To be fair, sometimes that “last” instructor does do a great deal of work, but from what I’ve observed, most “last” instructors build on what that budding professional has already learned… and they usually get all the credit.

The same tendency also exists among professional athletes, too many of whom seem to think that they did it all themselves or that a collegiate coach made them the professional they became.

In a similar vein, I’ve also noticed that professors, mentors, and teachers are often publicly recognized in direct relation to how much they praise and encourage students, rather than on how much those professors, mentors, and teachers actually improve their students.

So here’s to the teachers and mentors who have always done the bulk of the work, usually with less pay, less recognition, and fewer resources.

This Labeled World

When I first read what is now termed speculative fiction, it was known as science fiction. Then sometime in the late 1960s, with the popularity of The Lord of the Rings, fantasy emerged as a separate sub-genre and grew over the next few decades to outsell science fiction, and the field became F&SF. Now, it’s speculative fiction with so many subgenres I doubt I could name them all – hard science fiction, social/soft SF, alternate world/counterfactual SF, media tie-in SF, epic fantasy, urban fantasy, horror fantasy[as opposed to “straight” horror, which has become its own genre], and the list goes on.

As I’ve noted elsewhere, I’m one of the few remaining writers who can and does publish a range of work, from “hard” SF and military SF all the way through alternate world SF to fantasy, all of which are published under my own name. From what I can tell, the majority of up-and-coming writers are either encouraged or required to use a different name when they write in a different genre. My use of the same name for whatever I write doesn’t seem to confuse my readers. Some like the fantasy, some the SF, and some like both. Some even like one fantasy series rather than another.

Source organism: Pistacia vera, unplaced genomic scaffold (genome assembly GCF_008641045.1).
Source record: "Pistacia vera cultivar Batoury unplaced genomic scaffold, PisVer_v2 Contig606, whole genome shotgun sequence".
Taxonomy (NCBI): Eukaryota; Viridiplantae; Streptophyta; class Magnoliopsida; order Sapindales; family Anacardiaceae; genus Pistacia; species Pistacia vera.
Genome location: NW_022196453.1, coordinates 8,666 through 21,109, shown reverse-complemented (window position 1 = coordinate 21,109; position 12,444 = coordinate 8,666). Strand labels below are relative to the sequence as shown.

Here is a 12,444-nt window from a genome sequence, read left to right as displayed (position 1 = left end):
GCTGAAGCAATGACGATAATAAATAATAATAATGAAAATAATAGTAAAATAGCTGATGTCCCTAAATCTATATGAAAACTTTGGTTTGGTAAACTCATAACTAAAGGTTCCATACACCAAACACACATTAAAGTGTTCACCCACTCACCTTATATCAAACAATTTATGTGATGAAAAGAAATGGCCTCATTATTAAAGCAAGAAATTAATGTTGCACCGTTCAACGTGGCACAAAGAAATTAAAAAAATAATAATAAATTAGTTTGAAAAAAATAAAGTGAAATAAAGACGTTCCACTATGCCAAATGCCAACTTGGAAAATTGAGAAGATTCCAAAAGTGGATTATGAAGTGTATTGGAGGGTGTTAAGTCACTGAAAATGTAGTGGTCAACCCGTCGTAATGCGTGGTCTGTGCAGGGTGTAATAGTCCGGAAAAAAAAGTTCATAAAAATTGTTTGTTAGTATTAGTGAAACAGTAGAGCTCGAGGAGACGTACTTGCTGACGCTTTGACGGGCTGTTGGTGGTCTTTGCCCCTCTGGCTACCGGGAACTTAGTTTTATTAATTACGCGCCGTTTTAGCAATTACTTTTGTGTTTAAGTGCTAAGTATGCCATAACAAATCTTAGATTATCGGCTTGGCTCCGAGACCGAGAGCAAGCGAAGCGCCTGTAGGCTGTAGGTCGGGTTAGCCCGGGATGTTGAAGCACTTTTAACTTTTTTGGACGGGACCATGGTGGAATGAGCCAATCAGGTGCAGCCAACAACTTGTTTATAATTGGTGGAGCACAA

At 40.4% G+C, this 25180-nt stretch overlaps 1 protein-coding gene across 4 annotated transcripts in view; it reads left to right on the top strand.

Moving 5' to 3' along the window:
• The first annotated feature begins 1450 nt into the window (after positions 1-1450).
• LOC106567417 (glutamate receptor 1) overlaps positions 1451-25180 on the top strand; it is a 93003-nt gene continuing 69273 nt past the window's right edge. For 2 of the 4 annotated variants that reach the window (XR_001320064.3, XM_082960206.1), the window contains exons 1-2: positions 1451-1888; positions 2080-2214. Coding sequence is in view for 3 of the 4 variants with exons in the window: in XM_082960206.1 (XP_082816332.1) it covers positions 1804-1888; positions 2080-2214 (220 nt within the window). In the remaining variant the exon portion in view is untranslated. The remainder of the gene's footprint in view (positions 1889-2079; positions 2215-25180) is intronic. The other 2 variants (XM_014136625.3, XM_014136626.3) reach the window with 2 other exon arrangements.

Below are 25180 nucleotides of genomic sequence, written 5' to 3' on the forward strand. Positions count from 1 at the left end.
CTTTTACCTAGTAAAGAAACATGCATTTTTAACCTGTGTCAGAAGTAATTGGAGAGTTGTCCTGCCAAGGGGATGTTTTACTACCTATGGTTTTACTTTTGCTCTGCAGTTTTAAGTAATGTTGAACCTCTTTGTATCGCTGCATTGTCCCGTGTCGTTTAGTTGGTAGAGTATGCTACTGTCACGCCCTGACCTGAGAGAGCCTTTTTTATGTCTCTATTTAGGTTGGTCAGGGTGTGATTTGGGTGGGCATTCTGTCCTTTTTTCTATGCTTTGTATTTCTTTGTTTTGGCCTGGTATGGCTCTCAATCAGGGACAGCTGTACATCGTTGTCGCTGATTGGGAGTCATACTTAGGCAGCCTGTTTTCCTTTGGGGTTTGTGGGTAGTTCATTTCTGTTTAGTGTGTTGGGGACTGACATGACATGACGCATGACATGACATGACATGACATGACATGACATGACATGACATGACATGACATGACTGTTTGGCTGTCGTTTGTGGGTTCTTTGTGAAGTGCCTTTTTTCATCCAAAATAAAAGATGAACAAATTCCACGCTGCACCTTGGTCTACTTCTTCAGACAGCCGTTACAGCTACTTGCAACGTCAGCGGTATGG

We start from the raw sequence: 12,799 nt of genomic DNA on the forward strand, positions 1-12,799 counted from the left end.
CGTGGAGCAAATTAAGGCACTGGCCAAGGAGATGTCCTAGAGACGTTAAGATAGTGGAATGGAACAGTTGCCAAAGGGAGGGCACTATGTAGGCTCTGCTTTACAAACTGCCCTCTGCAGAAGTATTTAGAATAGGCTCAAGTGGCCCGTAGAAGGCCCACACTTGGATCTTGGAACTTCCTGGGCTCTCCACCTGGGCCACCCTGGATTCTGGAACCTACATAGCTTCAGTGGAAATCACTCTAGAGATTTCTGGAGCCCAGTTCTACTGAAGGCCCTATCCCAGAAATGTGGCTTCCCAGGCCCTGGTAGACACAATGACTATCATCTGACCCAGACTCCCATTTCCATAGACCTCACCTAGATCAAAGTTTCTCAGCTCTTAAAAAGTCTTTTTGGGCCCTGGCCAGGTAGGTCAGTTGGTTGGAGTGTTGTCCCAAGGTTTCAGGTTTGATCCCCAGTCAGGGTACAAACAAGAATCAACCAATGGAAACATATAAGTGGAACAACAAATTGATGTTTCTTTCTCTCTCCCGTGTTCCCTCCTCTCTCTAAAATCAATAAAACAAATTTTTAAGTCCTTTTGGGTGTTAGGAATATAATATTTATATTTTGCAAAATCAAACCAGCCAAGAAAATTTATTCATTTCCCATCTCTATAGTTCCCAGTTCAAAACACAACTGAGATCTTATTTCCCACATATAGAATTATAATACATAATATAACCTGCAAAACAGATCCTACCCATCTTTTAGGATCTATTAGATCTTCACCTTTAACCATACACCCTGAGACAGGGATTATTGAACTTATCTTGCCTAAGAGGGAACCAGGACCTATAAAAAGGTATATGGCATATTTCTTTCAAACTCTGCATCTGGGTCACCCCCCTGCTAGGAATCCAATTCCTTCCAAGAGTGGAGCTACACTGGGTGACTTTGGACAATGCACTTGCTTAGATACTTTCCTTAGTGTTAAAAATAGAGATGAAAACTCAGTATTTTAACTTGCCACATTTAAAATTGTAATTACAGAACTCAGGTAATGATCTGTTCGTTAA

But the marketing types apparently are getting the upper hand. Heaven forbid that Samantha Smith, who writes urban fantasy, should publish hard SF. So she needs a totally different name. “S.C. Smith” won’t even do. Nor can Steve Smith, who wrote thrillers, publish social SF under his first name.

This sort of labeling isn’t restricted to speculative fiction, either. Labels and acronyms proliferate everywhere, and they change all the time. “Work-study experience”: is now “experiential learning.” “External diseconomies” became “negative externalities,” which is actually less accurate. But who cares about accuracy? If you need to reinvigorate an older practice, just jazz it up with a new name.